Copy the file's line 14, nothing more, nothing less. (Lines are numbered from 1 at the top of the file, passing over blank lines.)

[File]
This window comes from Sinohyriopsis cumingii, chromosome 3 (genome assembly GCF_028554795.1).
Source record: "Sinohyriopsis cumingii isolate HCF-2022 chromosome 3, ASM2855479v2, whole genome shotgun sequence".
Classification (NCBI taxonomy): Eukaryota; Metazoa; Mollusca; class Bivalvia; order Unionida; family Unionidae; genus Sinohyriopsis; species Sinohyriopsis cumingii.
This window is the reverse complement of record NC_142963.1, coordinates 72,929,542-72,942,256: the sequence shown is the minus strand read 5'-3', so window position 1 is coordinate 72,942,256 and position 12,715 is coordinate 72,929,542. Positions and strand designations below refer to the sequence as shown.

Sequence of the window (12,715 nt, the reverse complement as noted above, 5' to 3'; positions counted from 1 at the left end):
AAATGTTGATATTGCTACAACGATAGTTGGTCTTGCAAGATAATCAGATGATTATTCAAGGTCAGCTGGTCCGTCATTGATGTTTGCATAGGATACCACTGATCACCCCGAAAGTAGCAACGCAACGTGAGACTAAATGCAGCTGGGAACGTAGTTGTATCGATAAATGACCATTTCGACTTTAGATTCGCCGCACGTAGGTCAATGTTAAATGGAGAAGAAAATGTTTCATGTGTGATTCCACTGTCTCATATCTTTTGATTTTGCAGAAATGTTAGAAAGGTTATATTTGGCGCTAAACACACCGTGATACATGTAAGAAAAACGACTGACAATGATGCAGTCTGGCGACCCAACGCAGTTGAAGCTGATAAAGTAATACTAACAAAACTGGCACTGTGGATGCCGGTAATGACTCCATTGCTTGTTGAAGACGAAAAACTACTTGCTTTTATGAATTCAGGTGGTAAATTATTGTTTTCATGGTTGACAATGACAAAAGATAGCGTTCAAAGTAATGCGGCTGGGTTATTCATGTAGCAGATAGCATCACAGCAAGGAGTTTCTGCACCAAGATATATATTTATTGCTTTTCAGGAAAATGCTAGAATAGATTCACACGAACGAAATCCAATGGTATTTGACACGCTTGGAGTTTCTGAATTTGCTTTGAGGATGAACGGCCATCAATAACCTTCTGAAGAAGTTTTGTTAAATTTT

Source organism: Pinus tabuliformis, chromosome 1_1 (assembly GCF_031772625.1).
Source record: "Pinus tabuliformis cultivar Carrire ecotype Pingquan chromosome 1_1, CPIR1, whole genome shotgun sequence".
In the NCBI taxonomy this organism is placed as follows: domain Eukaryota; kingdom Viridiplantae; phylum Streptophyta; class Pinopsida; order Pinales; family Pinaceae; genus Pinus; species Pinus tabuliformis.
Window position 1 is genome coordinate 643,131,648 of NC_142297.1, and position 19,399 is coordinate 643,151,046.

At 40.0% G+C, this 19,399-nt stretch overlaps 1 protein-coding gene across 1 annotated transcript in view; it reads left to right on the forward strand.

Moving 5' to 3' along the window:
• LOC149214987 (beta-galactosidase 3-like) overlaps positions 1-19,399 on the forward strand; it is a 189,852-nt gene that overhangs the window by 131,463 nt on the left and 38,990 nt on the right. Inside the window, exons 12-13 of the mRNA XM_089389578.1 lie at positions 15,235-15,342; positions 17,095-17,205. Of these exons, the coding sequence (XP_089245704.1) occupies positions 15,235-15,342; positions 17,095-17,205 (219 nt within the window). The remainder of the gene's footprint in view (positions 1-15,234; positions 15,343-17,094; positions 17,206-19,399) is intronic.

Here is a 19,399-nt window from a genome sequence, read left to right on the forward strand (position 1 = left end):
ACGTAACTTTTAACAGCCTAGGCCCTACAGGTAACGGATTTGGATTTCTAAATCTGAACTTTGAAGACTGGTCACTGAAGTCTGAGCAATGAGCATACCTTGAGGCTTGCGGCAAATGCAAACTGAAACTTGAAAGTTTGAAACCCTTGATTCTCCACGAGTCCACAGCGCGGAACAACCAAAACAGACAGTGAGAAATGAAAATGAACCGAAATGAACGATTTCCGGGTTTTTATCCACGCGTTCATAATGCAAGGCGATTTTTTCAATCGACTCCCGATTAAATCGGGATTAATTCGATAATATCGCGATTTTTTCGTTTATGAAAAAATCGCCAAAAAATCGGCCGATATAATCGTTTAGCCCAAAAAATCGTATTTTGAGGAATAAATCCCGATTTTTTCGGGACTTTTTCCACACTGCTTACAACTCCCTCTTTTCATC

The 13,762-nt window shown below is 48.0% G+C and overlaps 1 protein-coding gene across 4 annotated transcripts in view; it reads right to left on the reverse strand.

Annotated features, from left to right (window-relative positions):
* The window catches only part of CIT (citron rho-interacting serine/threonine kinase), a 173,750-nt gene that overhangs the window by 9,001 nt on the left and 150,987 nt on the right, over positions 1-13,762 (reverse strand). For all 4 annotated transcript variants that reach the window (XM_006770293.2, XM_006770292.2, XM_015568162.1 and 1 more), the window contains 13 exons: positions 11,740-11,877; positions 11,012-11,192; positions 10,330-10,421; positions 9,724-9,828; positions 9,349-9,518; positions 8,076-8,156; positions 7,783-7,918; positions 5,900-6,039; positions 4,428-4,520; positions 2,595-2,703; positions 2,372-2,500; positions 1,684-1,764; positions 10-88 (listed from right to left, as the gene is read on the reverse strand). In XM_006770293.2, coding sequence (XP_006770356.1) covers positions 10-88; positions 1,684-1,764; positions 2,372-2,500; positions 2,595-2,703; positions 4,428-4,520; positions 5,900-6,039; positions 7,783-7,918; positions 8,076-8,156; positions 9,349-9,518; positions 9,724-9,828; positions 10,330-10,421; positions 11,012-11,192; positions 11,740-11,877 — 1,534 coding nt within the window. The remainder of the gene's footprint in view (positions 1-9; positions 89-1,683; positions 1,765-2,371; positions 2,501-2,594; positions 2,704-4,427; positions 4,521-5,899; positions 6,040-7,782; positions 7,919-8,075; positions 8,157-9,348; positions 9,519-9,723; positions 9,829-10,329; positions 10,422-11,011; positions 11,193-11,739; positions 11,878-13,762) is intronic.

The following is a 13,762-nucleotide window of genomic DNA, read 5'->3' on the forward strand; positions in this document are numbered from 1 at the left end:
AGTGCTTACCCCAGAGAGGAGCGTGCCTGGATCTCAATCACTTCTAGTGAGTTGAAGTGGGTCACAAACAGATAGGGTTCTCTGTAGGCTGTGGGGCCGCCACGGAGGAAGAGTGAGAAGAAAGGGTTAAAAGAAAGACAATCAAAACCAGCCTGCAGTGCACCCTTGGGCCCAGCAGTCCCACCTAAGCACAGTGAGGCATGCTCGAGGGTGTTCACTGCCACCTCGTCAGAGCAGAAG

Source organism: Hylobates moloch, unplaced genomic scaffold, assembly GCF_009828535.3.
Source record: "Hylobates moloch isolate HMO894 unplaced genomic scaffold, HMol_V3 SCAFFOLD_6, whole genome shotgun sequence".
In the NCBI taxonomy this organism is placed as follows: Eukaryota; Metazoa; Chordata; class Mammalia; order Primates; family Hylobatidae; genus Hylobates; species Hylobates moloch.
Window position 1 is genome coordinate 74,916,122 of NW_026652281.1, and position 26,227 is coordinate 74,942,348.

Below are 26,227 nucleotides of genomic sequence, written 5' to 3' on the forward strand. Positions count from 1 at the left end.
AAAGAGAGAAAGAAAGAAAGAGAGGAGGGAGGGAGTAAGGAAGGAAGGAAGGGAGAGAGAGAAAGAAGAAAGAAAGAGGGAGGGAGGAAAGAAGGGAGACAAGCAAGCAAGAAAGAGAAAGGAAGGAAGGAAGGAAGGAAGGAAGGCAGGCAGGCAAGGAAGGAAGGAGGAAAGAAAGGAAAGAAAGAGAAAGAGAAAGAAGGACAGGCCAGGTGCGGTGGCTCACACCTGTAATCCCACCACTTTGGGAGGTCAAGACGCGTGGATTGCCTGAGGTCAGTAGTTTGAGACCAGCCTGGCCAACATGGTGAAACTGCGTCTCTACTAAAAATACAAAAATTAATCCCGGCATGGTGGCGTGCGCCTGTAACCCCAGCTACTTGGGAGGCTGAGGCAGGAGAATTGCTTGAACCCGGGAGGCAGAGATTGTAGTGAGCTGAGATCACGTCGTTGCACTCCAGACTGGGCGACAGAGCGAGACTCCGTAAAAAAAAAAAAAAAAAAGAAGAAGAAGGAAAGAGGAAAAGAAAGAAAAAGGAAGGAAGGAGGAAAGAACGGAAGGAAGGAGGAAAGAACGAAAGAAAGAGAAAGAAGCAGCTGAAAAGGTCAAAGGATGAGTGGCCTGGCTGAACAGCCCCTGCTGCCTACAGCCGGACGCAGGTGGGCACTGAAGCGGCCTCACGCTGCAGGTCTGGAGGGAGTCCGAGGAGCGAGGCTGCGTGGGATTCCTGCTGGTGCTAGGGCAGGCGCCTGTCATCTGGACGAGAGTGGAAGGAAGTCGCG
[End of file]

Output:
Here is a 19,399-nt window from a genome sequence, read left to right on the forward strand (position 1 = left end):